ABUJA (Reuters) - Nigeria’s government owes the state-owned oil firm for improper, informal loans used to cover a range of expenses, from a presidential helicopter to maritime security, a report of a partial audit will say.
The audit, prepared by an outside organization given access to accounts of the Nigeria National Petroleum Corp as part of a government effort to improve transparency at the firm, raises doubts over its independence.
Africa’s biggest oil producer and key supplier to the United States is pinning its future oil industry hopes on turning the debt-ridden NNPC into an independent profitable company emulating Brazil’s Petrobras or Malaysia’s Petronas.
NNPC has a budget agreed by parliament. Other revenue it collects from oil production is meant to be passed to the government accounts, but industry experts say powerful interests tap money before it is sent through official channels.
According to sources involved in the external audit, it will show outstanding debts owed to the oil company by a number of ministries and state agencies. The company paid for a $14 million presidential helicopter, and is owed $106 million by the state power firm and $124 million by a maritime security agency.
State governors are threatening to take the federal government to court over illegal tapping of oil revenues that should be shared with local government.
The finance ministry and NNPC declined to comment on the debts and the presidency and oil ministry did not respond to requests for reaction.
“We are aware of many of these debts, obviously it isn’t an ideal situation,” an NNPC source told Reuters on condition of anonymity.
State agencies in debt to NNPC should be funded through the budget, so such loans add to transparency concerns.
The NNPC needs its own funds to pay for joint ventures with foreign oil companies, some of which have lain dormant due to a lack of state investment.
“It does highlight the extent to which NNPC has been drawn into the more opaque areas of government - and will give ammunition to those critics who say it has operated at least partly as a slush fund for government,” Antony Goldman, Nigeria oil expert at PM Consulting said.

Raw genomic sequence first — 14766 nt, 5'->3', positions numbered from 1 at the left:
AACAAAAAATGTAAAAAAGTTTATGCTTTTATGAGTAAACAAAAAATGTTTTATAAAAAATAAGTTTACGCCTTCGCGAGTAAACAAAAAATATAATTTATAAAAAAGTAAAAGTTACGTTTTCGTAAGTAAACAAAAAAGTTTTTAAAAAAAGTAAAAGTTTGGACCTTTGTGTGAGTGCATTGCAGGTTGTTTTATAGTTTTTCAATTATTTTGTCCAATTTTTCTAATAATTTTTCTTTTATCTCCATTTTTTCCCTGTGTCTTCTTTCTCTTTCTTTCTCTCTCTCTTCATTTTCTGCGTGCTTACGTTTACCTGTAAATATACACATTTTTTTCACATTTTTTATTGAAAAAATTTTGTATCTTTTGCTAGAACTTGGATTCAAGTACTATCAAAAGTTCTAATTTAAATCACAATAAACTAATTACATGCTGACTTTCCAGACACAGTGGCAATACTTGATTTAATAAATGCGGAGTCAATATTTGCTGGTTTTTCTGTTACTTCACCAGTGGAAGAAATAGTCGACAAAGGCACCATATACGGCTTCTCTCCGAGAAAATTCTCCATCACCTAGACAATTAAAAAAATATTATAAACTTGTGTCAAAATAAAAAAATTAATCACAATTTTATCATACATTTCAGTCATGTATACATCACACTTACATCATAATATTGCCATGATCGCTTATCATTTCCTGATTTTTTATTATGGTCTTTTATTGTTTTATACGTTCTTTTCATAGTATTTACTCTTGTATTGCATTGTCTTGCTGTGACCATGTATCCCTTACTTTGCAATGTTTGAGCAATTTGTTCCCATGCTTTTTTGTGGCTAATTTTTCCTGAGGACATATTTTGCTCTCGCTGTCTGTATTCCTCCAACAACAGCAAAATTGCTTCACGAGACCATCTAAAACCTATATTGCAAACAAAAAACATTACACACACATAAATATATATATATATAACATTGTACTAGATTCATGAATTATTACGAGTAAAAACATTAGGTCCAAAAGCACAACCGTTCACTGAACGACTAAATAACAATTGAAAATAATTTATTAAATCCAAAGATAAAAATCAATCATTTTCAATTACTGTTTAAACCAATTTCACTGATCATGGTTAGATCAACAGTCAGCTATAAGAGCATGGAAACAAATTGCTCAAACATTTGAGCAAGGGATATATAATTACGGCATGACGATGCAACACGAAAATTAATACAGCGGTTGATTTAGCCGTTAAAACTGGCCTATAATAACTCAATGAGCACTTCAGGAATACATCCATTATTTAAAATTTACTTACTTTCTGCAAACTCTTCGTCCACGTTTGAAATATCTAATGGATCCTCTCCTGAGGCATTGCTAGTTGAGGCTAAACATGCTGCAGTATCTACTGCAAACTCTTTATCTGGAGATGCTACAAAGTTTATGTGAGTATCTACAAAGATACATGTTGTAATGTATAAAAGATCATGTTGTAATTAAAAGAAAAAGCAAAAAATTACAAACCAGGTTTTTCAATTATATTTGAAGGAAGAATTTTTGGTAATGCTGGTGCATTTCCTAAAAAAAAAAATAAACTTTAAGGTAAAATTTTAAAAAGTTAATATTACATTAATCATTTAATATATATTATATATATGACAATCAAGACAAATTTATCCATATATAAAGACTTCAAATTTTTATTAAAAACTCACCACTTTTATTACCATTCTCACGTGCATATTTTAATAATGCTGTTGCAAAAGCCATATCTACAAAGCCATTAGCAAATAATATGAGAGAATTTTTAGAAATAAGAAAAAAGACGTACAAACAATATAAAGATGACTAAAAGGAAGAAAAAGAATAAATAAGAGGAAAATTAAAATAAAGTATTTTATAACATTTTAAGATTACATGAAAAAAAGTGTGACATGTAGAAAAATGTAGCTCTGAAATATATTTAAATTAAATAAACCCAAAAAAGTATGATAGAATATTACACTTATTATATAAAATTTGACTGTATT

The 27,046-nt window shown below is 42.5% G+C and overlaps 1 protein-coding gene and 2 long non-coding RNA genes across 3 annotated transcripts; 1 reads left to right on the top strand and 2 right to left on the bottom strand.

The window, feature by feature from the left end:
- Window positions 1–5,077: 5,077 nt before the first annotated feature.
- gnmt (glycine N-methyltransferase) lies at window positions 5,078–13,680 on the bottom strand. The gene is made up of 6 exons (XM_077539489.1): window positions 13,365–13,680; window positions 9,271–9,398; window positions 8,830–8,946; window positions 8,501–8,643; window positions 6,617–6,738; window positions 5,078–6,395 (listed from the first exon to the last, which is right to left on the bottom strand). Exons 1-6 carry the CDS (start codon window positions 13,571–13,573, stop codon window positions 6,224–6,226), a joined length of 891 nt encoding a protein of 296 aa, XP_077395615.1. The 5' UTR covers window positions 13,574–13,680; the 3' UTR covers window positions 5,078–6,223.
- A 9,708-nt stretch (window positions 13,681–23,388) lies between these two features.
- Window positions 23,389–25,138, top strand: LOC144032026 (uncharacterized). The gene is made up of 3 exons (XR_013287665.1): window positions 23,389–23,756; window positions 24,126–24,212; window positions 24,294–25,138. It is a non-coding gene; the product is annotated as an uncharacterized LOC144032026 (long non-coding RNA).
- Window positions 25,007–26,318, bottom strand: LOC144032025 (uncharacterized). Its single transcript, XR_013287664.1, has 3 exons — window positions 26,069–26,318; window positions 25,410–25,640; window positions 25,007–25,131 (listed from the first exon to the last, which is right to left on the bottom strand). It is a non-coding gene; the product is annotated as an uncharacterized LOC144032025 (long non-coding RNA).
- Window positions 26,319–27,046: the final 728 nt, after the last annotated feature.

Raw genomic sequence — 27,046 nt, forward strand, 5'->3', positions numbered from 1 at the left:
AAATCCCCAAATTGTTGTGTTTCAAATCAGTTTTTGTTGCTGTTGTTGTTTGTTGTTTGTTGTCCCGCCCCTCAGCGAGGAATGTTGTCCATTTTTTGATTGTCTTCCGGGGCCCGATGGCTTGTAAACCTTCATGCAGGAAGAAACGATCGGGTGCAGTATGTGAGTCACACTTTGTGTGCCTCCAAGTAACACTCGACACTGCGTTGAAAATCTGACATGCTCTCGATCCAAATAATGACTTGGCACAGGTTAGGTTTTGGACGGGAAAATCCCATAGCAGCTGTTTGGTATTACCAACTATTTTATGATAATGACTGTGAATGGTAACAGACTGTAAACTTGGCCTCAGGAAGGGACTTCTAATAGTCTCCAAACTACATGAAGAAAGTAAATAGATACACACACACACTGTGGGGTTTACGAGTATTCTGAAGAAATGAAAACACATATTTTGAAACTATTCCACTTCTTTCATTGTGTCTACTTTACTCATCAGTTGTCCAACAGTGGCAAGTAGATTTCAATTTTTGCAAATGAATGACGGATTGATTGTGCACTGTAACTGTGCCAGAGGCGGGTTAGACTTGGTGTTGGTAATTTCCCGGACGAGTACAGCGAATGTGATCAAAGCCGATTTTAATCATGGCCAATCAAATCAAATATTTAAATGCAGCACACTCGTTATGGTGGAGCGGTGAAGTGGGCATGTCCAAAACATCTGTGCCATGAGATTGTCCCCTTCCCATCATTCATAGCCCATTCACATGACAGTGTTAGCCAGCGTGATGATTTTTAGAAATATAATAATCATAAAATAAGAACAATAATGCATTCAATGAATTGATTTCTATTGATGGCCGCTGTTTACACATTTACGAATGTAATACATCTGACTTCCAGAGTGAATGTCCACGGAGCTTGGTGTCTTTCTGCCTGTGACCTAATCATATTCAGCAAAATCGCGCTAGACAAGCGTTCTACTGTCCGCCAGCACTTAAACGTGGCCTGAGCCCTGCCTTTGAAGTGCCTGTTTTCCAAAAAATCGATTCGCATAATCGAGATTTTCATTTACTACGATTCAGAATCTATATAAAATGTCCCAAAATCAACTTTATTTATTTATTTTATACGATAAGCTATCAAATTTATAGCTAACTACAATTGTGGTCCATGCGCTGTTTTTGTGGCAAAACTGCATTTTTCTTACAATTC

“It points to the huge difficulties in making independent a corporation with such a complex web of assets and liabilities, at least some of which appear not to have been contracted solely on a commercial basis.”
Numerous earlier reports and audits have concluded that corruption has been rife within NNPC. Last year, Transparency International and Revenue Watch ranked NNPC as one of the least transparent oil companies in the world.
A parliamentary report in May uncovered a $6.8 billion fraud involving a government gasoline import subsidy, which is partly run by NNPC.
That report said NNPC was accountable to no one. It said the company owed oil traders, including privately-held Trafigura TRAFG.UL, $3.5 billion in unpaid bills.
Nigeria risks its 2 million barrel per day oil production declining in the next few years if it fails to reduce political uncertainty, corruption and criminality.
A long-awaited Petroleum Industry Bill (PIB), due to go to parliament for debate within days, is supposed to spin off some assets and replace the NNPC with a new, independent and partially listed National Oil Company (NOC). A copy of the PIB seen by Reuters is thin on detail, however.
The draft PIB also states that the oil minister will oversee all institutions within the industry, raising question marks over how independent the NOC would be.
Nigerian President Goodluck Jonathan replaced the managing director of the NNPC and three other senior directors last month in efforts to improve transparency and accountability.
Writing by Joe Brock; Editing by Peter Graff